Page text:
Saturday, August 11, 2012

"Dark Knight Rises": A superhero trilogy that didn't choke

"'The Dark Knight Rises' fulfills its destiny as an epic a conclusion to Nolan's Batman universe..."

Comic characters possess a particular quality unique to literature. Malleability. Like the stories of the Greek Gods, or Arthurian knights, or Aboriginal animal tales, Batman, Superman, and Wonder Woman are archetypes, icons whose stories can be told again and again in different ways while keeping the heart of the character intact. Christopher Nolan and David S. Goyer understand this. Creators like Burton and Schumacher lost, or never understood, the idea that you can mold a Batman story however you like as long as you stick to certain core traits.

  • Batman does not murder.
  • Batman is a detective. 
  • Batman uses gadgets.
  • Batman wears a costume with the theme of a bat. 
  • Batman has a deep, psychological aversion to using guns. 
  • Bruce Wayne is a human being dealing with the death of his parents. 
As long as you stick with these themes you can create a seemingly endless array of stories, like "Gotham by Gaslight" (set in 1889, Batman's origin is tied to Jack the Ripper) or "The Doom That Came to Gotham" (set in the 1920s pitting Batman against Lovecraft-inspired monsters) while still feeling like a Batman story. Mounting rocket launchers onto Batman's vehicles is fine--he's well known for using explosives to deal with obstacles. Firing those rockets at human beings (like the Joker in the 1989 Burton "Batman") or mounting heavy machine guns on the batmobile makes fans shake their heads.

Throughout the series, Goyer and Nolan twist the Batman mythos while keeping the core of the character intact. In the comics, Bruce Wayne didn't meet Ra's al Ghul until well into his career as Batman. He did, however, train with the detective/manhunter Henri Ducard, who Ra's poses as in the first film.

The same techniques are used in "The Dark Knight Rises" to bring the best superhero trilogy in movie history to a close. The legend of Bane's origin stays intact, while twisting it to the needs of the story. Characters from the first two films return, if briefly, to present the audience with a feeling of continuity. Classic comic imagery, like Bane's confrontation with Batman in "Knightfall", are used without being overdramatized. Though the movie has some arguable flaws (Bane's plan to break Bruce Wayne, physically and psychologically, is overly complex), I had very few issues with the story or characters (see Spoilers below).

The two biggest surprises of the film were Nolan's handling of Rogue's Gallery classics, Bane and Catwoman.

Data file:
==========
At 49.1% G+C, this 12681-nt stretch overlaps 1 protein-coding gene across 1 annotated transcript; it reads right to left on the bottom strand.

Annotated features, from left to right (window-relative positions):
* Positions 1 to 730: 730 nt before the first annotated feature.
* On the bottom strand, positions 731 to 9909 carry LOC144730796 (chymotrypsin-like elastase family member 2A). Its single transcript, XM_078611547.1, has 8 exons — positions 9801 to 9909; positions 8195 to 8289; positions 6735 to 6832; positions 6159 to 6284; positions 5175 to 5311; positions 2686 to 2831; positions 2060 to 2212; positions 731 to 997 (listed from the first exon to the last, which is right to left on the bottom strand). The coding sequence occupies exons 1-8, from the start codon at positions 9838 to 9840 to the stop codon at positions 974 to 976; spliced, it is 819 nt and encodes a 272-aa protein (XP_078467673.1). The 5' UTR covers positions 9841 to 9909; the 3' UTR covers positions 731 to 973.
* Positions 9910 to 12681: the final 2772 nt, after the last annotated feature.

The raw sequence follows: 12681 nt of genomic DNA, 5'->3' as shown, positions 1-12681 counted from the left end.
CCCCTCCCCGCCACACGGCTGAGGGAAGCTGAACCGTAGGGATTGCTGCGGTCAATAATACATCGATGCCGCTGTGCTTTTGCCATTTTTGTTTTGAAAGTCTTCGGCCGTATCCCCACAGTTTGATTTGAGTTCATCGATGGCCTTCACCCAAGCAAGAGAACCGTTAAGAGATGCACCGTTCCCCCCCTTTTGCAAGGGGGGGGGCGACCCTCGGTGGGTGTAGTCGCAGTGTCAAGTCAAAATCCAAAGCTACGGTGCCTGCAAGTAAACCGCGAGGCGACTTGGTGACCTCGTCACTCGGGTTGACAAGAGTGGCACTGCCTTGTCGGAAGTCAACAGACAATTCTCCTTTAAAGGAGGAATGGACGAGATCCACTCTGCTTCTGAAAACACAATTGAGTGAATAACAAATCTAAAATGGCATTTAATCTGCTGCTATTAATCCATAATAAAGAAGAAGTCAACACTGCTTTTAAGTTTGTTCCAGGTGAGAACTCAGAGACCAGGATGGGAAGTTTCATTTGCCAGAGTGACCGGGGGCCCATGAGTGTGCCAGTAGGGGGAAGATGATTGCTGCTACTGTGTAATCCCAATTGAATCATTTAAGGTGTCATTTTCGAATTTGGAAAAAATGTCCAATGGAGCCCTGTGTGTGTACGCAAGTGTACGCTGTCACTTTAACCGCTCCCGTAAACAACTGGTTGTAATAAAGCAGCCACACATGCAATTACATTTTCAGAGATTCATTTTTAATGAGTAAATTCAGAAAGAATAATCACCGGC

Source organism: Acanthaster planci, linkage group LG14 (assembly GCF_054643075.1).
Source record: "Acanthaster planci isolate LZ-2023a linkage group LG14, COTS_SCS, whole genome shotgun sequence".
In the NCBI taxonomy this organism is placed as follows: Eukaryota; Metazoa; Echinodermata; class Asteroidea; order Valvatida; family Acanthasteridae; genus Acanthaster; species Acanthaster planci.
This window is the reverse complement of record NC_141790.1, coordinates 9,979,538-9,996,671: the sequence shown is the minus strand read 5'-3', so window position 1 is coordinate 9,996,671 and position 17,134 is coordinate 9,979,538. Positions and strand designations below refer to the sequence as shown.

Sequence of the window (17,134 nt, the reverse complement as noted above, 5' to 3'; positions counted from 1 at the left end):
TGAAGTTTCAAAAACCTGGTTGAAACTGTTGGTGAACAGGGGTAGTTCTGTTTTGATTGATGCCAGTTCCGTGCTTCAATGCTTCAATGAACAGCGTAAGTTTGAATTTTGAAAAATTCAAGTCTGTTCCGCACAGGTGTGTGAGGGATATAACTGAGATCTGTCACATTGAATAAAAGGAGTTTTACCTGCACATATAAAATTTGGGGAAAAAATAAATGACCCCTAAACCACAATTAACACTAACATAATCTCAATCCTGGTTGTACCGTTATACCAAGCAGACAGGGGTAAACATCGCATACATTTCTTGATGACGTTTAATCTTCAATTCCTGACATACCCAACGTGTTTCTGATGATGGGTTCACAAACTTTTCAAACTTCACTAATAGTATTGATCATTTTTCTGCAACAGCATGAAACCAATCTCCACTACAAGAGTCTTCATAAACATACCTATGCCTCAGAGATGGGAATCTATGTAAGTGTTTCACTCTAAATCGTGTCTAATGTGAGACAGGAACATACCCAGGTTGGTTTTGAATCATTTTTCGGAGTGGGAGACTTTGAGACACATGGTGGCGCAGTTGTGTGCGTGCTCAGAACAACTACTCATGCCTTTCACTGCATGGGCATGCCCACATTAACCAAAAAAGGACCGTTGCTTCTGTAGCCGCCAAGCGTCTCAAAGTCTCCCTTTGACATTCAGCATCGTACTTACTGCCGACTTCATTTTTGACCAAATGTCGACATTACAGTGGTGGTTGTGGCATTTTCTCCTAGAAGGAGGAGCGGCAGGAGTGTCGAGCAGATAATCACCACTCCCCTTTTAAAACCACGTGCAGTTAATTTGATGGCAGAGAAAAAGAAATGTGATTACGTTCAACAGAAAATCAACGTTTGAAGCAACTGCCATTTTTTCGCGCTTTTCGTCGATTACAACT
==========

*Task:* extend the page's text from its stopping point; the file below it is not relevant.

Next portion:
Bane is presented as he always should have been--a highly educated antagonist who also happens to be physically superior to Batman in many ways. I had some disappointment that a version of Bane's venom wasn't used in the film (see comments), that Bane wasn't South American and that Santa Prisca was set somewhere in the Middle East, but I understood why Nolan made the changes he did for the story.

For Catwoman, Nolan pulls from the grittiest of her comic origins (Batman: Year One) to bring the best movie interpretation of our favorite femme fatale to the screen. Anne Hathaway gained my respect pulling off this role. In one scene she flips from combat-savvy expert thief to terrified bystander in a breath.

Final Verdict

"The Dark Knight Rises" fulfills its destiny as an epic a conclusion to Nolan's Batman universe and though a part of me yearns for more, the conclusion of this arc frees Mr. Nolan and Mr. Goyer for other projects (writing and producing 2013's "The Man of Steel" for example). Here's hoping this dynamic duo can bring the DC movie universe the level of respect its animated universe has earned for decades.

(Highlight to read)

I'm not sure why Nolan, after handling every character with such respect and aplomb, chose to make this version of "Robin" not one of the original three. Dick had become a cop in the Nightwing comics, so that would have worked nicely. Having Joseph Gordon-Levitt's last name be Drake, instead of Blake, would have led into him being Tim, who, in the comics, had deduced Batman's secret identity as well. I was expecting his first name to be Terry, though, making his adoption of the mantle after Bruce's retirement fit into the widely loved Batman Beyond franchise. As Dick Grayson and Tim Drake are two of my favorite DC characters, it would have left me with an even higher admiration of the trilogy.

Another issue I had is a common one: I missed several lines because of Bane's Vader'esque mask and Bale's stage voice (which didn't bother me in the first two as much as it did other people). I love the Bane/Ras/Talia twist as it exists in the Nolan-verse. I would have wanted Talia to be more of an ass-kicker and she had always been on the fence about her father's goals, but her devotion needed to be clear for this story.

My one writer-related issue was with the end. When Selina asks if he is going to autopilot the bomb over the ocean he says "There isn't an autopilot." The only people present were Gordon and Selina. Since Bruce was going to hook up with Selina later and let Gordon know he was alive by repairing the bat-signal, the only people to convince that there wasn't an autopilot was the audience. Minor, maybe, but a bit of an emotional cheat.

Apologies for the Highlight Spoilers. Having an issue getting a proper spoiler box to show up. Will keep working on it.

1 comment:

  1. Venom in the Nolan-verse:

    A derivative of the blue flower powder from the first film. Small doses give an analgesic effect that helps Bane keep his pain under control, with the unfortunate side effect of Bane having to face his fears on a minute-by-minute basis. A man who is constantly faced with his deepest fears either collapses or deals, and the one who deals would be a brutal creature to face.